The second-wave of feminism expresses the idea that individual women do not suffer oppression through segregation alone; instead it is due to wider-reaching political and social systems. This ideology was significantly influenced by American feminist Kate Millet and French philosopher Simone de Beauvoir who closely examined how women were oppressed by the structure of western society. Mill (1993, p. 102) is of the opinion that the Western culture regards women as an aberration of everyone else while men are regarded as normal. Mill examined the pervasiveness of the patriarchy and various ways in which it was developed through the culture and the family particularly in literature. The consciousness of the widespread nature of the patriarchy inspired the feminist idea of worldwide sisterhood that operates on the grounds that women from all backgrounds and cultures can be unified by commonality of oppression.

The second-wave emphasized both psychological and physical differences between men and women. Some feminists strongly criticized traditional psychoanalysts like Sigmund Feud who is known for his work, in which some of the assumptions made contain gender bias. Those feminists were more concerned with the way in which various perceptions on women are determined by particular nature of women’s body and their reproduction childbearing roles.

In France, feminist theorists, Luce Iriagray and Helene Cixous explored ways of advancing Knowledge from the viewpoint of female body with an aim of examining history from female point of view. This form of feminism also became known as radical or cultural feminism. It mainly focused on differences between men and women that they believe would bring out women superiority. However, it strongly advocated cultural practices that are in favor of women. Most of its opponents criticized it for being what they referred to as ‘essentialist’, which means reducing women to bodies and assuming that all women are the same.

Feminism and sexuality

The issue of feminism and sexuality has resulted in a strong strand of feminism that is largely concerned with the way in which men have taken control and subordinated women bodies. For example, Sterba (2008, p. 202) argues that patriarchy significantly coerces women towards heterosexuality. She further illustrates that there is much use of violence to suppress women’s sexuality and powers. Feminists have further argued that both domestic violence and sexual harassment are not isolated incidents; instead are key to the subordination by patriarchy.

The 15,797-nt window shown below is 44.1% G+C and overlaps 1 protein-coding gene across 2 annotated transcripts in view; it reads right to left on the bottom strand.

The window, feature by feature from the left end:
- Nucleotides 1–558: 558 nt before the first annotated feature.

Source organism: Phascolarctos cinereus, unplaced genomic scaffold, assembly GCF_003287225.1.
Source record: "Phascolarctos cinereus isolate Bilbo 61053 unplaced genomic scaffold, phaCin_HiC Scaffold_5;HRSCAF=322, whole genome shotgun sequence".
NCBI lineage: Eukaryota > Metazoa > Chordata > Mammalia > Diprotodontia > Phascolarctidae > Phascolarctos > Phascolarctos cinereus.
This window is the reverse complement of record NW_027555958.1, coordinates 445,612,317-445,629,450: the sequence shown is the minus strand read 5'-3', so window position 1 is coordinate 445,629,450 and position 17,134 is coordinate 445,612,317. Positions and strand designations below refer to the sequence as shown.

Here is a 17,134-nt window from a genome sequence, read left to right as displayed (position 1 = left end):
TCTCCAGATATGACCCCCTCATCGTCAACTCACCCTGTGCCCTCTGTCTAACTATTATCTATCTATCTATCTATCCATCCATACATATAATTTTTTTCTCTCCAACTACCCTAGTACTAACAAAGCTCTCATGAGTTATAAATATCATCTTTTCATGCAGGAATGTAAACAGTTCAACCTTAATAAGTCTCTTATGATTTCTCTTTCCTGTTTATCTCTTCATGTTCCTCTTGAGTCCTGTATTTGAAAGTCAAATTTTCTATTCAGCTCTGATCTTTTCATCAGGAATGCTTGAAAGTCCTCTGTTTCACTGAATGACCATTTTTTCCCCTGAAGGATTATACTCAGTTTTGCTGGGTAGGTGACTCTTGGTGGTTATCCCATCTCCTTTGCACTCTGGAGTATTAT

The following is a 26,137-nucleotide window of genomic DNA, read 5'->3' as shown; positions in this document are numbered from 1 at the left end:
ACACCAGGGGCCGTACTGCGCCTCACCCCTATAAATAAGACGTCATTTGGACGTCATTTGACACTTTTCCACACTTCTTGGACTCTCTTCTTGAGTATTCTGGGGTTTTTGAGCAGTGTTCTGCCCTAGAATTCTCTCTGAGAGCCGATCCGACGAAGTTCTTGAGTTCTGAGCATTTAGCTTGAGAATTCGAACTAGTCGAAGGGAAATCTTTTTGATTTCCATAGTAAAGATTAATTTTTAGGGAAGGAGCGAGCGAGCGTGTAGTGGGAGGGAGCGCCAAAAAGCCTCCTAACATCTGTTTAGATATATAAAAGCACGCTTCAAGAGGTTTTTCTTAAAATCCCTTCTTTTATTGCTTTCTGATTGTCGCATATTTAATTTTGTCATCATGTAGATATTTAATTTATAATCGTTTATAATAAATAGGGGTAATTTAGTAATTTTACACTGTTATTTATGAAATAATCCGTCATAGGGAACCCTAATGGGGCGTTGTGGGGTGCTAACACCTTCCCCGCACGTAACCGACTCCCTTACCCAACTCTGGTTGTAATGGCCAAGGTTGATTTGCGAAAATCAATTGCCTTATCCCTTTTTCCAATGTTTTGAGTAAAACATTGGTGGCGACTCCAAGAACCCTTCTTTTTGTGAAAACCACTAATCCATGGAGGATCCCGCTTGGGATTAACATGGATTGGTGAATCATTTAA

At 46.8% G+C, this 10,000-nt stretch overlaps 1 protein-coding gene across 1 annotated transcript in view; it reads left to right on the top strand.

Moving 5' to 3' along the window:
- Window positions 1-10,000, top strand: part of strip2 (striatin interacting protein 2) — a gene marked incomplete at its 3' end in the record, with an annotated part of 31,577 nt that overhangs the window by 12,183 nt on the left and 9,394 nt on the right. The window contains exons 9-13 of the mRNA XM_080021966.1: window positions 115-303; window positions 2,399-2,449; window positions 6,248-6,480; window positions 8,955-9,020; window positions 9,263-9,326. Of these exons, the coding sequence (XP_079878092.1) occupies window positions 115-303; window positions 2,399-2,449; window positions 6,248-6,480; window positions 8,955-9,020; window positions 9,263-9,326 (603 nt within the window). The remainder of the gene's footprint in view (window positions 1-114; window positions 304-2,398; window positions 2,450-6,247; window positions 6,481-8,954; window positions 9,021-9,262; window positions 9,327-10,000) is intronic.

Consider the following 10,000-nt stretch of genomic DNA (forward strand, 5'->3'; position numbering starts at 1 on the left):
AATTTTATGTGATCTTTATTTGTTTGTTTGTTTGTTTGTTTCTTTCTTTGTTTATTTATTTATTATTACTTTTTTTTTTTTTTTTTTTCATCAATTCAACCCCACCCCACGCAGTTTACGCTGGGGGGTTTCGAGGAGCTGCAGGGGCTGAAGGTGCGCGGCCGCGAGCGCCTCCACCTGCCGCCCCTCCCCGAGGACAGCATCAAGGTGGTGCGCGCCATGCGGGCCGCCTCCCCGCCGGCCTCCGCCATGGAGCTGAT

Feminists have strongly written against the pornography view it as a means women’s exploitation. In response to this, feminists affirm women’s legal rights to their own bodies including the significance determine their own motherhood. They have further examined the ways in which women can use their motherhood as means of persuading other generations and as source of strength rather than as a way of reproducing patriarchy. Some feminists have advocated for various forms of parenting within lesbian relationship or as single mothers.

Contemporary schools of feminism

Various schools of feminism have emerged in recent times. This is motivated partly by diverse forms of women oppression among women and partly by regional and cultural differences in the world. Women have had varied experiences as far as exploitation, suppression and oppression by men are concerned. The schools referred to here are liberal, radical feminism, and black feminism.

Liberal feminism

This school examines gender inequality in social, cultural and political aspects. Contrary to radical and social feminists, liberal feminists perceive women’s subordination as not part of the larger system; instead they concentrate more on rights, education, voting, sexual harassment, fair compensation at work, access to abortion, and affordable healthcare. They also bring light to the frequency of the domestic and sexual violence against women.